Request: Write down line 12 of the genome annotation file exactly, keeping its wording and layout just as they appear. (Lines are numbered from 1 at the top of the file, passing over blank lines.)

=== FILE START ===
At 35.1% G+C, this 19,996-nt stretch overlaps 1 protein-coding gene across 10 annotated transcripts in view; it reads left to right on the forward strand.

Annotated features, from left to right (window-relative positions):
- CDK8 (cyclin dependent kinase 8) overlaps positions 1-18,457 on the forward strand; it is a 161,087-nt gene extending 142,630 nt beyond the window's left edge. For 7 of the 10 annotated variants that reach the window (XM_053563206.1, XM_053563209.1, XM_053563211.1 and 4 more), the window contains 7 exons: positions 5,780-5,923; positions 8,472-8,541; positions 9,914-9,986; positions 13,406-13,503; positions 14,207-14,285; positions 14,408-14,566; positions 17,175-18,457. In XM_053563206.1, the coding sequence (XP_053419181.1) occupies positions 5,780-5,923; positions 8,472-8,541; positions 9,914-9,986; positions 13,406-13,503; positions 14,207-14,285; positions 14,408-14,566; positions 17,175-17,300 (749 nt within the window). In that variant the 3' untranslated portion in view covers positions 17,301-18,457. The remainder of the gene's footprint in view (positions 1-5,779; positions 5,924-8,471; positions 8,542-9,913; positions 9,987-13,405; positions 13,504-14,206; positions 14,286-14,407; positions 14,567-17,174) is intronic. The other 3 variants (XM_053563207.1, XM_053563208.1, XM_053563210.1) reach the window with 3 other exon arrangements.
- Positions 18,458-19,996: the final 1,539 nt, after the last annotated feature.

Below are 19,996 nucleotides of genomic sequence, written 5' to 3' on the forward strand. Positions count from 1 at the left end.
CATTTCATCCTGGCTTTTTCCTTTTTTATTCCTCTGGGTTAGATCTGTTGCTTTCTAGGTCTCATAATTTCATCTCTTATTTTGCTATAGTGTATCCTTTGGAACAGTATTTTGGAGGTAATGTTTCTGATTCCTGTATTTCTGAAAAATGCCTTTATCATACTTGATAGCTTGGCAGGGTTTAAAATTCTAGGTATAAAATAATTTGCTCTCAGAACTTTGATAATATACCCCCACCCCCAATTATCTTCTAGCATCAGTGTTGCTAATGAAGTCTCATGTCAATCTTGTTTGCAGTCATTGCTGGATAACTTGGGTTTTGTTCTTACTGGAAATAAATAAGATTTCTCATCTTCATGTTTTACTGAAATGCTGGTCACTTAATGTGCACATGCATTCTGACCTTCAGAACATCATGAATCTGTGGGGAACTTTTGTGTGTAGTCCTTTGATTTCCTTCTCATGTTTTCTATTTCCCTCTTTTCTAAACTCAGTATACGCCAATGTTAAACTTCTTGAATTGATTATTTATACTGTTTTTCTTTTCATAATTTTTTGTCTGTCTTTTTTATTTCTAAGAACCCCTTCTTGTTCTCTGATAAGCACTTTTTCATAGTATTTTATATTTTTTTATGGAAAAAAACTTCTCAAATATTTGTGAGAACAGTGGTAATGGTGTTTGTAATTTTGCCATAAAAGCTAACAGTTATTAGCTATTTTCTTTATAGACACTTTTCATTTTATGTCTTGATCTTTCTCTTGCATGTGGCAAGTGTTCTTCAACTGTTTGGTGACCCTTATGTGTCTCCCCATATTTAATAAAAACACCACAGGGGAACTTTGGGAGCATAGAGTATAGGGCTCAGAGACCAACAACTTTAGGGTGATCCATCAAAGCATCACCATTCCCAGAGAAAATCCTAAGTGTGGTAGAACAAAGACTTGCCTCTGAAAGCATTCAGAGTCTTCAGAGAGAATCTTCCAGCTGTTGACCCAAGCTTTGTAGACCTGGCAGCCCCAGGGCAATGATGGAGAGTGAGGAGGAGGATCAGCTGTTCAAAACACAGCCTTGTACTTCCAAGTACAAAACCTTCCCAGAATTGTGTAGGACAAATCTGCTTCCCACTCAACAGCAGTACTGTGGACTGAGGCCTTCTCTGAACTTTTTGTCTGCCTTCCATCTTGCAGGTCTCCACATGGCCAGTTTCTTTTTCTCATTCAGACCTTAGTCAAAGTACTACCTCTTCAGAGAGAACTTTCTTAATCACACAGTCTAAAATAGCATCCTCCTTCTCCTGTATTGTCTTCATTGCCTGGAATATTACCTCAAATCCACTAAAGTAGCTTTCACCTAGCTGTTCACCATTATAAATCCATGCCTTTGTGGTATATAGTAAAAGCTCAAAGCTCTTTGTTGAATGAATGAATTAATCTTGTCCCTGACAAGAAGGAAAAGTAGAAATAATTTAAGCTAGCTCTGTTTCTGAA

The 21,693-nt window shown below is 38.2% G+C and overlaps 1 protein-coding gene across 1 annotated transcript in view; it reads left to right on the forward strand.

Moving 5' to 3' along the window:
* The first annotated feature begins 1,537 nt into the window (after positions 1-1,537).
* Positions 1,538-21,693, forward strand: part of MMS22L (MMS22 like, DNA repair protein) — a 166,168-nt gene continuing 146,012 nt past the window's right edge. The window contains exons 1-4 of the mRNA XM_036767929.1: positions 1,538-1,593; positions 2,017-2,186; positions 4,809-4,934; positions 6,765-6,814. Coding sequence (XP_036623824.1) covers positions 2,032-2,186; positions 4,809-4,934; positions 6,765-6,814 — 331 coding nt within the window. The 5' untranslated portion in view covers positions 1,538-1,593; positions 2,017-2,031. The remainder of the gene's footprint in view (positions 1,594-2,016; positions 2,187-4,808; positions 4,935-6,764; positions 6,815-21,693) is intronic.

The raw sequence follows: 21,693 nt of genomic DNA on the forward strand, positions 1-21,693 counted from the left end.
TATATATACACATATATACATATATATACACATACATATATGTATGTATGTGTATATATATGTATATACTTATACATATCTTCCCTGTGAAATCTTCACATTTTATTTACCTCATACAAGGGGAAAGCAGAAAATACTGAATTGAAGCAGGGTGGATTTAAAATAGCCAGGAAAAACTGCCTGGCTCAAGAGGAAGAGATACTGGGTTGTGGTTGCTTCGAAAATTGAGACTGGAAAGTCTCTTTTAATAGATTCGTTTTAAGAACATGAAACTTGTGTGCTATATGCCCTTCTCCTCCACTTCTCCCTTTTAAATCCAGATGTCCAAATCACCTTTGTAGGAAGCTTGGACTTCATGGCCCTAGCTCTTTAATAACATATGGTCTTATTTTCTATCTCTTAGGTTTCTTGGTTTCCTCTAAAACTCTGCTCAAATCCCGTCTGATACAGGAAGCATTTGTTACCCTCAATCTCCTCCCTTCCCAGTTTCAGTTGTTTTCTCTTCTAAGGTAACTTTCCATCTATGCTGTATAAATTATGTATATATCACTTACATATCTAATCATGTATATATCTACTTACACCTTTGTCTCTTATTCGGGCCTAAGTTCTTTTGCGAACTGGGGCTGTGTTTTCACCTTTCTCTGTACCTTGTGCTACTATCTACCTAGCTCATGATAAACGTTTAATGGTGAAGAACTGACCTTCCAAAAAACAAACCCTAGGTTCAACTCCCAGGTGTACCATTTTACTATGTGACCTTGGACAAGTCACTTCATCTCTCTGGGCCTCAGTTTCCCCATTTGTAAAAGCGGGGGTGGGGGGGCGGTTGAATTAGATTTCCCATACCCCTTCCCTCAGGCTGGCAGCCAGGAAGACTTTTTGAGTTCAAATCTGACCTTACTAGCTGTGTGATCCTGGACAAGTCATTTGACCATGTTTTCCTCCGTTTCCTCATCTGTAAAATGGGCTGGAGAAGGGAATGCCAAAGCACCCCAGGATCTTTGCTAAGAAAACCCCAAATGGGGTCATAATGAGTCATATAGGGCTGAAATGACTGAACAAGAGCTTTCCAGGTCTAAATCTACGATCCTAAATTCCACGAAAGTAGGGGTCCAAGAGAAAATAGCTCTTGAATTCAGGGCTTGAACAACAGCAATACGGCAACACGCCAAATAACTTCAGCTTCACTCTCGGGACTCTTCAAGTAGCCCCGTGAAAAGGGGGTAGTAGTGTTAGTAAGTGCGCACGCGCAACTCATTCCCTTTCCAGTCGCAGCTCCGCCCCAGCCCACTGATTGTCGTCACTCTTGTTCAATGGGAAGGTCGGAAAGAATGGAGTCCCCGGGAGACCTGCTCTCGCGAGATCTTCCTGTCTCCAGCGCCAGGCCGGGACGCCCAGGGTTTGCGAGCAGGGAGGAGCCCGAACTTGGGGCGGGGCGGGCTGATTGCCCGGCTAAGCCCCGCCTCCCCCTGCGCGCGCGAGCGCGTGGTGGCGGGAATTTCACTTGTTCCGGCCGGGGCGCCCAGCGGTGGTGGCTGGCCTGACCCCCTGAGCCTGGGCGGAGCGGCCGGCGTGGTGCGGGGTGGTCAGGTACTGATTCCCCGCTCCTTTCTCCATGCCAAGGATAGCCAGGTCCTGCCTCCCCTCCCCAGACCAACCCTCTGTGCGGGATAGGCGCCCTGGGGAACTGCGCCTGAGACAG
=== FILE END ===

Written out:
TATATATACACATATATACATATATATACACATACATATATGTATGTATGTGTATATATATGTATATACTTATACATATCTTCCCTGTGAAATCTTCACATTTTATTTACCTCATACAAGGGGAAAGCAGAAAATACTGAATTGAAGCAGGGTGGATTTAAAATAGCCAGGAAAAACTGCCTGGCTCAAGAGGAAGAGATACTGGGTTGTGGTTGCTTCGAAAATTGAGACTGGAAAGTCTCTTTTAATAGATTCGTTTTAAGAACATGAAACTTGTGTGCTATATGCCCTTCTCCTCCACTTCTCCCTTTTAAATCCAGATGTCCAAATCACCTTTGTAGGAAGCTTGGACTTCATGGCCCTAGCTCTTTAATAACATATGGTCTTATTTTCTATCTCTTAGGTTTCTTGGTTTCCTCTAAAACTCTGCTCAAATCCCGTCTGATACAGGAAGCATTTGTTACCCTCAATCTCCTCCCTTCCCAGTTTCAGTTGTTTTCTCTTCTAAGGTAACTTTCCATCTATGCTGTATAAATTATGTATATATCACTTACATATCTAATCATGTATATATCTACTTACACCTTTGTCTCTTATTCGGGCCTAAGTTCTTTTGCGAACTGGGGCTGTGTTTTCACCTTTCTCTGTACCTTGTGCTACTATCTACCTAGCTCATGATAAACGTTTAATGGTGAAGAACTGACCTTCCAAAAAACAAACCCTAGGTTCAACTCCCAGGTGTACCATTTTACTATGTGACCTTGGACAAGTCACTTCATCTCTCTGGGCCTCAGTTTCCCCATTTGTAAAAGCGGGGGTGGGGGGGCGGTTGAATTAGATTTCCCATACCCCTTCCCTCAGGCTGGCAGCCAGGAAGACTTTTTGAGTTCAAATCTGACCTTACTAGCTGTGTGATCCTGGACAAGTCATTTGACCATGTTTTCCTCCGTTTCCTCATCTGTAAAATGGGCTGGAGAAGGGAATGCCAAAGCACCCCAGGATCTTTGCTAAGAAAACCCCAAATGGGGTCATAATGAGTCATATAGGGCTGAAATGACTGAACAAGAGCTTTCCAGGTCTAAATCTACGATCCTAAATTCCACGAAAGTAGGGGTCCAAGAGAAAATAGCTCTTGAATTCAGGGCTTGAACAACAGCAATACGGCAACACGCCAAATAACTTCAGCTTCACTCTCGGGACTCTTCAAGTAGCCCCGTGAAAAGGGGGTAGTAGTGTTAGTAAGTGCGCACGCGCAACTCATTCCCTTTCCAGTCGCAGCTCCGCCCCAGCCCACTGATTGTCGTCACTCTTGTTCAATGGGAAGGTCGGAAAGAATGGAGTCCCCGGGAGACCTGCTCTCGCGAGATCTTCCTGTCTCCAGCGCCAGGCCGGGACGCCCAGGGTTTGCGAGCAGGGAGGAGCCCGAACTTGGGGCGGGGCGGGCTGATTGCCCGGCTAAGCCCCGCCTCCCCCTGCGCGCGCGAGCGCGTGGTGGCGGGAATTTCACTTGTTCCGGCCGGGGCGCCCAGCGGTGGTGGCTGGCCTGACCCCCTGAGCCTGGGCGGAGCGGCCGGCGTGGTGCGGGGTGGTCAGGTACTGATTCCCCGCTCCTTTCTCCATGCCAAGGATAGCCAGGTCCTGCCTCCCCTCCCCAGACCAACCCTCTGTGCGGGATAGGCGCCCTGGGGAACTGCGCCTGAGACAG